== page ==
And yet it is fundamentally an anethema to the whole basis of personhood as conceptualised by Tom Kitwood. There is an increasing army of people who are quite horrified, like me, how personhood has become transformed into marketing shills and glossies in a standardised package corporate-feeling sort-of-way.

There’s certainly concern about how dementia training and person-centred approaches have become commercialised, in a way that would have made the late great Tom Kitwood shudder.

Kitwood’s approach was more conceptually and theoretically developed, and highlights the importance of the person with dementia rather than the disease process itself. Kitwood argues that people with dementia do not lose their personhood, but rather can be maintained through relationships with other people.

Thus, Kitwood defines personhood as ‘a standing or a status that is bestowed on one human being, by another in the context of relationship and social being’. Within person-centred care therefore, the personal and social identity of a person with dementia arises out of what is said and done with them.

In other words, it IS highly personal and individual.

Anyone who has worked in the NHS knows likewise that one junior doctor covering all the medical wards in a hospital and acute admissions is bound to be rushed off his or her feet. Any emergency room nurse facing the common situation of being ten patients behind will know exactly how stressful the job is, propelled by ‘efficiency savings’ the NHS “MUST” make to resolve the “funding gap”.

A concerning strand has emerged therefore of marketising and selling compassion. This is a very strange concept as it implies that compassion in some way can be “imposed”.

In October 2013, it was mooted that  unregistered care support workers wouldsoon have to obtain a “care certificate” to show they have completed basic training before they are allowed to work unsupervised, the government has announced.

Health minister Earl Howe has revealed that Health Education England would lead work on developing a certificate of fundamental care, as recommended by Camilla Cavendish in her review of regulation and training in the sector earlier this year.

He said it was too early to know what the care certificate would look like, but said it would build on the national minimum training standards published by Skills for Care and Skills for Health in March, as Cavendish recommended.

This policy plank is incredibly difficult, for fear that the implication is that certain care staff are deliberately ‘withholding’ compassion. But it is patently more of a problem that junior care and nursing staff are in certain cultures finding it very difficult to speak out against unsafe levels of staffing cuts (a common strand in the dangerous ‘Keogh trusts’.)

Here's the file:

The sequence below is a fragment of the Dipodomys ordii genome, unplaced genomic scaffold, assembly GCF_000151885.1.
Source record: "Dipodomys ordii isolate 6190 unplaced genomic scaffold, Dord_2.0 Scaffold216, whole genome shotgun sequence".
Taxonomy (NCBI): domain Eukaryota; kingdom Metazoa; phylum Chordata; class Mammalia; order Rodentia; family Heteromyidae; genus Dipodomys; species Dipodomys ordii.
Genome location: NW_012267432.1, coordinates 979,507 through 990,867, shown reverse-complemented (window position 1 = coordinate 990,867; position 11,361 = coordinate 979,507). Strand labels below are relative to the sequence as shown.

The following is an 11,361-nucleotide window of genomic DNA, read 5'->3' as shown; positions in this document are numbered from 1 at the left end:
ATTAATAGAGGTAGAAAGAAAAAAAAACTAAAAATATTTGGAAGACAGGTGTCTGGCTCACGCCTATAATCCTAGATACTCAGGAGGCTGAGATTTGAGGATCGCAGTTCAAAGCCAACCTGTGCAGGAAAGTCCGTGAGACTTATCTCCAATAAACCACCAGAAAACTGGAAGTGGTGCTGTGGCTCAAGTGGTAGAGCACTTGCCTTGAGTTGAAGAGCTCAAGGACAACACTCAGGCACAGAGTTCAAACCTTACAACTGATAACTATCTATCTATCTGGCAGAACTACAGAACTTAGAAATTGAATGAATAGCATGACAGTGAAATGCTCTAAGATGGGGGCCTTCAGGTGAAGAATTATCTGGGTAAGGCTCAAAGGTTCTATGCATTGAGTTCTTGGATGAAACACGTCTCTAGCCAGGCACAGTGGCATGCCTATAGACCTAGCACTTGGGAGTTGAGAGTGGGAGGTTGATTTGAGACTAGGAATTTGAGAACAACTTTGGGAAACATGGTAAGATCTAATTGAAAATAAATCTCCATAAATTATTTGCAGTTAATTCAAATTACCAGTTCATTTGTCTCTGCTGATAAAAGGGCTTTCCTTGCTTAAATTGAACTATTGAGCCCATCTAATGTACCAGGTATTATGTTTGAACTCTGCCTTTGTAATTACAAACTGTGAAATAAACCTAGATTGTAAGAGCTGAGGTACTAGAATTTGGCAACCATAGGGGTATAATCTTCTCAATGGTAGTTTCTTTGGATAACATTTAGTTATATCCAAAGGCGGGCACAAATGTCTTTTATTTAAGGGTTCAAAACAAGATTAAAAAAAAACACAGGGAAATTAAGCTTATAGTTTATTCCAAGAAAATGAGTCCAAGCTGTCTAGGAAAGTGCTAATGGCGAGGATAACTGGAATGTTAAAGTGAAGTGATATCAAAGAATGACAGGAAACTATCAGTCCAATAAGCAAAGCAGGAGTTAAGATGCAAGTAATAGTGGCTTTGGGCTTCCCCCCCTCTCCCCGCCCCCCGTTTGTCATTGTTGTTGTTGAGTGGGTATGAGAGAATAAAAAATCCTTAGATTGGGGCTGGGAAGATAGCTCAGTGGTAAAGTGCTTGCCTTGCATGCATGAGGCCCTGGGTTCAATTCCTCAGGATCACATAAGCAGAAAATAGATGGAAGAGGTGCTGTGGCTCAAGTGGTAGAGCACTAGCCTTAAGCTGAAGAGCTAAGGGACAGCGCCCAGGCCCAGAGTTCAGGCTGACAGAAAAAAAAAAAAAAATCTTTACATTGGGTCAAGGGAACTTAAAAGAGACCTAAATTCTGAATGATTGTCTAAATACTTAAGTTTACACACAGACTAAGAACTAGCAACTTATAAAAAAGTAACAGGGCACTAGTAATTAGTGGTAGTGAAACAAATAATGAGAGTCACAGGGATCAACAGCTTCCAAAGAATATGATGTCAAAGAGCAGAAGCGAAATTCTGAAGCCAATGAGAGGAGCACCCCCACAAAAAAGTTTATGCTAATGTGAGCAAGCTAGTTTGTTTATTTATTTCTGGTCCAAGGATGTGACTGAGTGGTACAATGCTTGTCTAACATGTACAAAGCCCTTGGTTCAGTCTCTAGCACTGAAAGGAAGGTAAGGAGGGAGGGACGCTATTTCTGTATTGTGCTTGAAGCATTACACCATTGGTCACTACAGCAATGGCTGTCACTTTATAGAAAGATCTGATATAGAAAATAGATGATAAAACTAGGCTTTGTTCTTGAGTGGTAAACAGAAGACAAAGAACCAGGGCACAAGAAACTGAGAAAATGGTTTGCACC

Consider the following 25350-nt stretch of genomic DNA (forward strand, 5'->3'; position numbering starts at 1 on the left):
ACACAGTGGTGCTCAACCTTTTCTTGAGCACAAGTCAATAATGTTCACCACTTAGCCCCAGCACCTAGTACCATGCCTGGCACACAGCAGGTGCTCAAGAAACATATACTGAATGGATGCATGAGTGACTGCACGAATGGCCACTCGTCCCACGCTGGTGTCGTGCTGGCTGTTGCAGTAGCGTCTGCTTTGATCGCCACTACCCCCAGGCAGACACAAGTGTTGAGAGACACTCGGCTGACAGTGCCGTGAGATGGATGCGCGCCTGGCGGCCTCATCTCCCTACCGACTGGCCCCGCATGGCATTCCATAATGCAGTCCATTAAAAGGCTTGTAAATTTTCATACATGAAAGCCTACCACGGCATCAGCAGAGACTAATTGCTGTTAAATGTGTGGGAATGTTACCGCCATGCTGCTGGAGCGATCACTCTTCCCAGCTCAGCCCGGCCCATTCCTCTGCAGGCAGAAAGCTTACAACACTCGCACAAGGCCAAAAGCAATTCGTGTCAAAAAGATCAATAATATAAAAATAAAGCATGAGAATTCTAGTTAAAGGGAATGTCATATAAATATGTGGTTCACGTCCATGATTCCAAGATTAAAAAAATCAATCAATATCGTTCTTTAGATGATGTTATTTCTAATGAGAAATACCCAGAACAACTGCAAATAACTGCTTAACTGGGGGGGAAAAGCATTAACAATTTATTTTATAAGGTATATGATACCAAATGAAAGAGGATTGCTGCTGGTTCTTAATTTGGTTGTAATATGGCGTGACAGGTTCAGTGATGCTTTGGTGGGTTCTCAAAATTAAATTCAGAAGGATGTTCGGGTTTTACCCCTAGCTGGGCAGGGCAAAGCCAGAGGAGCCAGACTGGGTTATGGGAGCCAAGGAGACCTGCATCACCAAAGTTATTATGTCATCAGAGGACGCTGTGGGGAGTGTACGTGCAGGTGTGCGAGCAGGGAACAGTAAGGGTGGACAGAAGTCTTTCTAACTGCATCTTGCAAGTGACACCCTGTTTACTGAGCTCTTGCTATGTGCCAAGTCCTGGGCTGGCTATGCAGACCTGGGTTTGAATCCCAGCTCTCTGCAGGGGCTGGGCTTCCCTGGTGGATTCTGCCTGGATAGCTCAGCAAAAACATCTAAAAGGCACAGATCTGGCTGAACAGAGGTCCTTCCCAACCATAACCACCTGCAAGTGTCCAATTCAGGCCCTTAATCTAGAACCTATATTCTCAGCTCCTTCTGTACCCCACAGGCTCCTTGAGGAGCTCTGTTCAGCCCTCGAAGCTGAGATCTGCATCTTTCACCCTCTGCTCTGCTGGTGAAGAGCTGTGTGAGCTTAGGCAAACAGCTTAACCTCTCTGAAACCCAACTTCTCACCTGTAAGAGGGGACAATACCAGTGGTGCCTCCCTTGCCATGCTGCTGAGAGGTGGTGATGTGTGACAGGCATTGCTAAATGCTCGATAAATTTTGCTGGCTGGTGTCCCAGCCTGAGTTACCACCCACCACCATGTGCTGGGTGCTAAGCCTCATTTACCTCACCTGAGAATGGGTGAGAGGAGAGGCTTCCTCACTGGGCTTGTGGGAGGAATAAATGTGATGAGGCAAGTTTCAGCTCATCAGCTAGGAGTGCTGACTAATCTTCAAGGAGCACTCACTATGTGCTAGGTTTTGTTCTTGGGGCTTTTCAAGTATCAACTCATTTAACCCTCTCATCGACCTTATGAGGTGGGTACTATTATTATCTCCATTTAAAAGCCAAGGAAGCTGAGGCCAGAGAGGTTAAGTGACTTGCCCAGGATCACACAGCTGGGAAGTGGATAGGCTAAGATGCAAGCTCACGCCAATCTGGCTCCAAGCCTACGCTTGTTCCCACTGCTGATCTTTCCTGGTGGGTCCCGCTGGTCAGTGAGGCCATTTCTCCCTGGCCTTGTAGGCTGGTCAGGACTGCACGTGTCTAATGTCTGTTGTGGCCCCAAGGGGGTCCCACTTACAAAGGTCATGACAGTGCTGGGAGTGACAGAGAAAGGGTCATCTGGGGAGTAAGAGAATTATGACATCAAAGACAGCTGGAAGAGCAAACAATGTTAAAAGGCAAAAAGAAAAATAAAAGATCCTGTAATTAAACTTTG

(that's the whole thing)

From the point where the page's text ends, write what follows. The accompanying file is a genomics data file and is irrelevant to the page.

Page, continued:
The way some commissioners are tending to behave is fair-and-square a ‘tick box’ culture. What are we doing today?

“C” for compassion

And “D” for dementia friendly communities.

A Dementia Friends Champion is a volunteer who encourages others to make a positive difference to people living with dementia in their community. They do this by giving them information about the personal impact of dementia, and what they can do to help.

It is not supposed to be specialist in training for dementia.

But it can be argued that the whole set-up of Dementia Friends and Dementia Champions gives their organisers an advantage. It must have a business model somewhere, and presumably the Alzheimer’s Society is working with the current Government to deliver this initiative? Virtually every newspaper article about dementia these days mentions ‘Dementia Friends’. Parliamentarians mention it. And yet there is no mention of other dementia societies, such as Alzheimer’s BRACE or Dementia UK. For every penny in one direction, a penny is lost in another direction.

A strange phenomenon is that you don’t need to have any particular experience or skillset to be a Dementia Friends Champion.

This level of standardised packaging of ‘a training’  therefore has two inherent problems. Firstly, it denies the whole ethos of Kitwood’s bestowment of personhood. Secondly, it lends itself too easily to a ‘tick box’ culture from commissioners who can say ‘they’ve done dementia’ in a race to the bottom. And people who’ve done the Dementia Friends often report a dubious relationship about whether it is or it is not the Alzheimer’s Society, parking aside the statement that “Dementia Friends is an Alzheimer’s Society” initiative at the bottom of the ‘Dementia Friends’ website.